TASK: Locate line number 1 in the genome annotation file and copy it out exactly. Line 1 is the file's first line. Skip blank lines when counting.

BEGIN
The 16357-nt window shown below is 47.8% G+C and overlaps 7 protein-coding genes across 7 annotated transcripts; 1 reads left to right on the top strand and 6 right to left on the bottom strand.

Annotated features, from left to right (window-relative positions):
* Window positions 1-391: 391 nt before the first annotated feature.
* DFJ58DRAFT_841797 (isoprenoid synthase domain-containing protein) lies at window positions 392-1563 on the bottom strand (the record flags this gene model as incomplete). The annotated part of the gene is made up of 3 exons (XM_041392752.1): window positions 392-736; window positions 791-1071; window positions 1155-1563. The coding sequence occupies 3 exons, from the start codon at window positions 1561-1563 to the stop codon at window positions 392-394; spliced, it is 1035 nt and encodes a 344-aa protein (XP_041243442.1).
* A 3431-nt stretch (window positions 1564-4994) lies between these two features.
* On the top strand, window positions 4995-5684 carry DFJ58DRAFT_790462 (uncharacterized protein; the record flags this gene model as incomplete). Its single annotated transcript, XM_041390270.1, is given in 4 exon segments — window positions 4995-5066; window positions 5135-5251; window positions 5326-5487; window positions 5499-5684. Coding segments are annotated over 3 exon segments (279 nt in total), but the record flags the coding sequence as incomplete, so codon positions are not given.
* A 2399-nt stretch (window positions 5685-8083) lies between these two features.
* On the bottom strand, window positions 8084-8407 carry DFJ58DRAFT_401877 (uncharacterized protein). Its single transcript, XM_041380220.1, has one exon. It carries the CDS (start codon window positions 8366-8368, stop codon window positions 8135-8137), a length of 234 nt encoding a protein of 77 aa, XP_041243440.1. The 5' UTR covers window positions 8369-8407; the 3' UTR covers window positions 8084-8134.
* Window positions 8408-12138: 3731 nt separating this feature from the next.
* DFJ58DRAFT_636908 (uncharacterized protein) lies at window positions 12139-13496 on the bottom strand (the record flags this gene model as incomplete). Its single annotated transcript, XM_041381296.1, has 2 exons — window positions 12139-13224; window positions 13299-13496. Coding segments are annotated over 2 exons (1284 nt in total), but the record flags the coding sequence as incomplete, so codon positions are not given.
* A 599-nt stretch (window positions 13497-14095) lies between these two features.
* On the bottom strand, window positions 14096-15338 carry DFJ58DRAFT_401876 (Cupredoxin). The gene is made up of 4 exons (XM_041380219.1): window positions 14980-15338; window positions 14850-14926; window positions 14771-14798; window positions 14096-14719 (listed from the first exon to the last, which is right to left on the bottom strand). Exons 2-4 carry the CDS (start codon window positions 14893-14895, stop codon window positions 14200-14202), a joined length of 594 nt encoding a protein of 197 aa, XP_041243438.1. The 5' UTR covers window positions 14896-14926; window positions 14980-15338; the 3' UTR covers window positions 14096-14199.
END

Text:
The 16357-nt window shown below is 47.8% G+C and overlaps 7 protein-coding genes across 7 annotated transcripts; 1 reads left to right on the top strand and 6 right to left on the bottom strand.